We explores how the latest generation of North American muscle cars is obliterating years of European engineering with a bevy of sophisticated technology.
For decades, despite their prestige and beauty, North American muscle cars were dismissed by automotive pundits as nothing more than straight-line dragsters. Machines that while delivering bucketloads of raw power, time and again fell short of the all-round performance and engineering delivered by their European counterparts. Critics would joke to boredom about the inability to turn, brake or even survive for more than a few hours in Mustangs and their like, ignoring these vehicles’ craft and many strengths.
Of course, there was an element of truth to the critics’ claims – turning certainly hasn’t been a strong capability of muscle cars in the past – however, as of 2012, things have radically changed. A new generation of muscle cars is smashing through the walls of European supercar dealerships and then leaving their current offerings in the dust, out-accelerating, out-manoeuvring and out-gunning prestige marques in every way that matters. Far from dumb brutes, today’s muscle cars are some of the most technologically refined and advanced vehicles on the planet, not just giving big players like Ferraris, Porsches and Jaguars a run for their money, but leaving them in the scorched remains of a horizon-busting burnout.
Letting this newbreed of automotive beast take the spotlight in this feature, We examines three of the most iconic muscle cars currently in production. We reveal their power, performance and – most importantly of all – the technology that’s transforming them into some of the best cars on Earth. So you might want to strap yourself in, as you’re in store for one heck of a wild ride…
As you’d expect from one of the biggest names in muscle car production, the Chevrolet Camaro is pretty fast. Achieving 0-97 kilometres (0-60 miles) per hour in 5.2 seconds, it could keep up with a Jaguar XK with ease, but unlike Camaros of old, today’s models boast tech that make it not Just a pacy machine, but one that can handle most terrains – and without consuming vast quantities of hydrocarbons to boot.
Critical to this is the StabiliTrak electronic control system. This consists of four speed sensors on each wheel, a rotation rate sensor on the wheelbase, a steering angle sensor on the steering wheel, a brake-operating hydraulic unit and a master control unit in the engine bay. Combined, these components monitor every manoeuvre and make instant adjustments to maintain maximum traction.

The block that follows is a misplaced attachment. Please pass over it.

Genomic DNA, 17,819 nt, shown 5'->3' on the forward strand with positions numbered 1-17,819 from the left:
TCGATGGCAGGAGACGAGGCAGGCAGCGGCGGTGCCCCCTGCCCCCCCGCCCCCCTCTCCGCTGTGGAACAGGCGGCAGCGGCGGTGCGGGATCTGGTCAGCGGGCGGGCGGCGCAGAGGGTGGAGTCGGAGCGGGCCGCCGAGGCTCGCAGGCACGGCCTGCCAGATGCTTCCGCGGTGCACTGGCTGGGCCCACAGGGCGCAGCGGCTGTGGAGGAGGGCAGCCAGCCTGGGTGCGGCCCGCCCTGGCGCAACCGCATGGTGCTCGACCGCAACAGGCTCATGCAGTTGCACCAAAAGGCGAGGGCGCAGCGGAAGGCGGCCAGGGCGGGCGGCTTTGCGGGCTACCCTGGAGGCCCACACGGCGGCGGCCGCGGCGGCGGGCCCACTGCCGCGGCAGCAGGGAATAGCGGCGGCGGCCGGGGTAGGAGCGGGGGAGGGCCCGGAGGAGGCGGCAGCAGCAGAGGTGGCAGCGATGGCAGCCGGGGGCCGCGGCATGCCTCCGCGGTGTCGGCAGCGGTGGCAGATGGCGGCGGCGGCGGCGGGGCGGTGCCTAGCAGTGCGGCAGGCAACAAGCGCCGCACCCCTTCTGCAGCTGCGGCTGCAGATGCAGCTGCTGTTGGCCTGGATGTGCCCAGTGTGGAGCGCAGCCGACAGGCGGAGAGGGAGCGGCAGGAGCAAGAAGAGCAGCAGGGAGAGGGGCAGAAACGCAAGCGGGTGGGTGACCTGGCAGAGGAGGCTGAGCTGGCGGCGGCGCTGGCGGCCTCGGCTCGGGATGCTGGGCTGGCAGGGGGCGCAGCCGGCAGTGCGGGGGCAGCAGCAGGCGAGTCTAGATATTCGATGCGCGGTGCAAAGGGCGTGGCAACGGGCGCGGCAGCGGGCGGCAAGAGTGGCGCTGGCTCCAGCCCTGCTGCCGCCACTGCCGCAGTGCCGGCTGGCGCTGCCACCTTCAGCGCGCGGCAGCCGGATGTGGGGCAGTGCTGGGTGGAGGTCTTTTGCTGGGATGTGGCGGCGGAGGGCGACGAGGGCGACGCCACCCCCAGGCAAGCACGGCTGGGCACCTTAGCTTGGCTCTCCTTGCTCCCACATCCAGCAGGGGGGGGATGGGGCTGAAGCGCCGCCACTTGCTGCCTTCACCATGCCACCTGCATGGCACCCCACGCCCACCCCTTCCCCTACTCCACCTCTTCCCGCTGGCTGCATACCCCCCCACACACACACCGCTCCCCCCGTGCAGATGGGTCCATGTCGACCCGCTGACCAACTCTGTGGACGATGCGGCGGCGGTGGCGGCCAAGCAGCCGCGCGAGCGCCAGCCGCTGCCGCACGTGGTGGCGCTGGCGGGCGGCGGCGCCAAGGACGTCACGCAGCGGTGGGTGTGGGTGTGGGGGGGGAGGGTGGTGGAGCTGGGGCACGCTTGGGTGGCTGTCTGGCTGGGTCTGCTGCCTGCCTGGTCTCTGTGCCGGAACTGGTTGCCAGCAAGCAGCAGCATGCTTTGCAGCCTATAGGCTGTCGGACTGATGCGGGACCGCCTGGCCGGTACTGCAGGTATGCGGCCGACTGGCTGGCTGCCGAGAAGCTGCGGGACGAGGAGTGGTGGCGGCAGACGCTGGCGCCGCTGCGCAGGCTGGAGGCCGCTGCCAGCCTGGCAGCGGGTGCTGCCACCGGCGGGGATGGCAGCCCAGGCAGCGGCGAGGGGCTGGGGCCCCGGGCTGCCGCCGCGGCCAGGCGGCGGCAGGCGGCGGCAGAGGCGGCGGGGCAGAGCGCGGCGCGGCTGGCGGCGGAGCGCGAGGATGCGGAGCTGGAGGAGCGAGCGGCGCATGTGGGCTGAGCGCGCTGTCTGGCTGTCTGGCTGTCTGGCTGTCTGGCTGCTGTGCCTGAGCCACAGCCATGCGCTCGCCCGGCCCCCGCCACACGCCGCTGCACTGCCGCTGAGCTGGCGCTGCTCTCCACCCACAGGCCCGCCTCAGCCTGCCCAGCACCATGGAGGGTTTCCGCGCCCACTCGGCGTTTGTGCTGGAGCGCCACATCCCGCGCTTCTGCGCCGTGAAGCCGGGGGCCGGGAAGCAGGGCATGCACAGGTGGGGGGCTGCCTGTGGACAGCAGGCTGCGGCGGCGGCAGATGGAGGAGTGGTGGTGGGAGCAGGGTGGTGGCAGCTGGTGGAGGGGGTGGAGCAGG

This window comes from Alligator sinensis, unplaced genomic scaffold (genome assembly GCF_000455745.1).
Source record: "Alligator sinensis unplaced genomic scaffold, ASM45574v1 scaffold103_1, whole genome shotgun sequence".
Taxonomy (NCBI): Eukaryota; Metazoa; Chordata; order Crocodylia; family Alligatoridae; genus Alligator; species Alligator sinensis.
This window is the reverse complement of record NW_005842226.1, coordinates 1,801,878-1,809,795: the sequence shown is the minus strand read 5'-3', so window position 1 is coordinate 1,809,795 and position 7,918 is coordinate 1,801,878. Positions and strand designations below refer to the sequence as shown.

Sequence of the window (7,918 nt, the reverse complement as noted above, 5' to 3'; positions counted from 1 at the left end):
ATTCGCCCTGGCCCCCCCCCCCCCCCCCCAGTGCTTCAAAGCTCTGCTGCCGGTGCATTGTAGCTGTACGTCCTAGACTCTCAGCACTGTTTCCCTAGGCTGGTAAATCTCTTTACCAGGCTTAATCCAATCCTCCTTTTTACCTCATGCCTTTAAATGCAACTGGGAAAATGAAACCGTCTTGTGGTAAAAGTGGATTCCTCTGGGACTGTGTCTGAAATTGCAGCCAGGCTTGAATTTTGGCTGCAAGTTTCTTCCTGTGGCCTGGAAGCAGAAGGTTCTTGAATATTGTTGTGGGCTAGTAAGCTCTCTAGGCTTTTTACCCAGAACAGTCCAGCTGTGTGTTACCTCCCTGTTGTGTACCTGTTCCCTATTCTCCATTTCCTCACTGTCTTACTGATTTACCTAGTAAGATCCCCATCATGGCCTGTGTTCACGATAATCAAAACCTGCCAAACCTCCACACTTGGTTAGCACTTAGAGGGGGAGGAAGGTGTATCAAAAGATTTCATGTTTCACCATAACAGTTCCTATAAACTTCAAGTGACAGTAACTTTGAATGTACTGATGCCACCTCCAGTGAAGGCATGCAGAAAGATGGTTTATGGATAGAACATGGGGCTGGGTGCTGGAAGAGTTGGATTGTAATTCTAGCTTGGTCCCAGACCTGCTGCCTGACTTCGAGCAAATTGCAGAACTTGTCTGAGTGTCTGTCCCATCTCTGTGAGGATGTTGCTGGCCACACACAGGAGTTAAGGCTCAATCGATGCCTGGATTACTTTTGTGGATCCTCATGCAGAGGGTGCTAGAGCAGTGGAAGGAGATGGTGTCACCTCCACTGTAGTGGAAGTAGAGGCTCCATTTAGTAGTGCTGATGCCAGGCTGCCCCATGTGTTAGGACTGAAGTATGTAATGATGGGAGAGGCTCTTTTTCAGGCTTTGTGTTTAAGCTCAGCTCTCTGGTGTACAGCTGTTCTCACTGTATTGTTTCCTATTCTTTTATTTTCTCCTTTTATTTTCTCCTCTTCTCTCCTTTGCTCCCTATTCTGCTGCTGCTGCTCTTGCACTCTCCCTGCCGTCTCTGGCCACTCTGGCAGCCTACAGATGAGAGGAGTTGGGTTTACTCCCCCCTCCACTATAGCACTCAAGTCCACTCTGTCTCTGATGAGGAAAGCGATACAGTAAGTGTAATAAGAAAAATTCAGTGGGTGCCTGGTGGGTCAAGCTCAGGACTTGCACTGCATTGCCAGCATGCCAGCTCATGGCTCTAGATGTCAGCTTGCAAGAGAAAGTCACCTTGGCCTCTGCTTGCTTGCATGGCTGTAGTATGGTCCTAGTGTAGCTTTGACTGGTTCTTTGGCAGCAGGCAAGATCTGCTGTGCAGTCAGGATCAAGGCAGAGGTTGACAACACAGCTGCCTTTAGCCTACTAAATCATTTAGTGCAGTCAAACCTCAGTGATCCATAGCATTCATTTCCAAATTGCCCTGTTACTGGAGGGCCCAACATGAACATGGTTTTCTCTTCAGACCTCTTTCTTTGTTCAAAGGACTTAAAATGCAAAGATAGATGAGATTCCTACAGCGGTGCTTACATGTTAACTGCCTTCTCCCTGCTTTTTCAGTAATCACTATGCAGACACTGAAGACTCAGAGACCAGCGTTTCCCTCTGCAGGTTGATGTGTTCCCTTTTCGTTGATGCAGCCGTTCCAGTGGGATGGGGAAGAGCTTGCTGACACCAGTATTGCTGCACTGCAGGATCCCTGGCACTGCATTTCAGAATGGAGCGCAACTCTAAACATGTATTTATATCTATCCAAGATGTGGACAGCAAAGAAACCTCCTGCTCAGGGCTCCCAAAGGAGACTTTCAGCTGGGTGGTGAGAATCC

How this works is best explained with a theoretical manoeuvre. If a driver has to corner sharply to the left and then immediately right at high speed, the steering angle sensor detects the initial input and transmits it to the master control unit. At the same time, the Camaro’s rotation rate sensor – which measures the car’s lateral speed and rotation around its centre line – determines its projected potential for straight-line drift and also communicates this to the control unit. The brains of the system act upon the feedback, adjusting the car’s rear-left hydraulic brake, slowing its rotation and aiding a smooth cornering manoeuvre. To avoid oversteer, when the car’s steering wheel is turned back to the right to take the next bend, StabiliTrak gauges the rotation speed of the front-left wheel and repeats the process, this time reducing the right-hand turning force and preventing the vehicle’s back-end from spinning out.
The other notable engineering feat on the reborn Camaro is GM’s Active Fuel Management (AFM) technology. This electronic system automatically deactivates four out of the vehicle’s eight cylinders when cruising at speed to conserve fuel and boost miles-per-gallon economy. This is a lot more complex than it sounds, as the engine control module (ECM) has to automatically reprogram the cylinders’ firing pattern each time a deactivation takes place.
For example, if a Camaro is sustaining a cruise speed with light throttle response, the ECM will – ideally – deactivate cylinders one and seven on the engine’s left bank, plus four and six on the right, creating a four-cylinder firing order of eight, two, five and three. However, if cylinder one is undertaking a combustion event when the AFM is called on, then the ECM automatically detects this and, rather than forcing deactivation, bumps the deactivation on to the next cylinder (ie cylinder eight), which in turn rearranges the deactivation pattern for optimum efficiency.
Where the new Chevrolet Camaro partner their raw power with unseen and subtle advanced technologies, the Dodge Challenger struggles more to shake off its muscle car heritage than perhaps any other.
Indeed, aside from the cart-breaking frenzy of the giant 6.4-litre (1.7-gallon) V8 engine – a block capable of outputting more torque than a Lamborghini Gallardo – the on-road stability granted by automatic electronic rain brakes, tyre pressure monitors, antilock vented brake discs and a steering assist computer is second to none. With added responsiveness delivered by independent front and multi-link rear suspension, the Challenger specializes in providing the user with critical information to help maximize the driving experience.
Central to this is the Challenger’s Electronic Vehicle Information Center (EVIC). The EVIC consists of a trip computer, G-force indicator, two speed timers, 0.2-kilometre (eighth-mile) and 0.4-kilometre (quarter-mile) automatic log, and a multimedia information centre. This, partnered with Dodge’s trapezoidal systems gauges – which includes a digital compass and temperature sensor, allows for the vehicle’s performance to be closely monitored and then tailored dependent on driving conditions, the terrain and the driver’s skill level.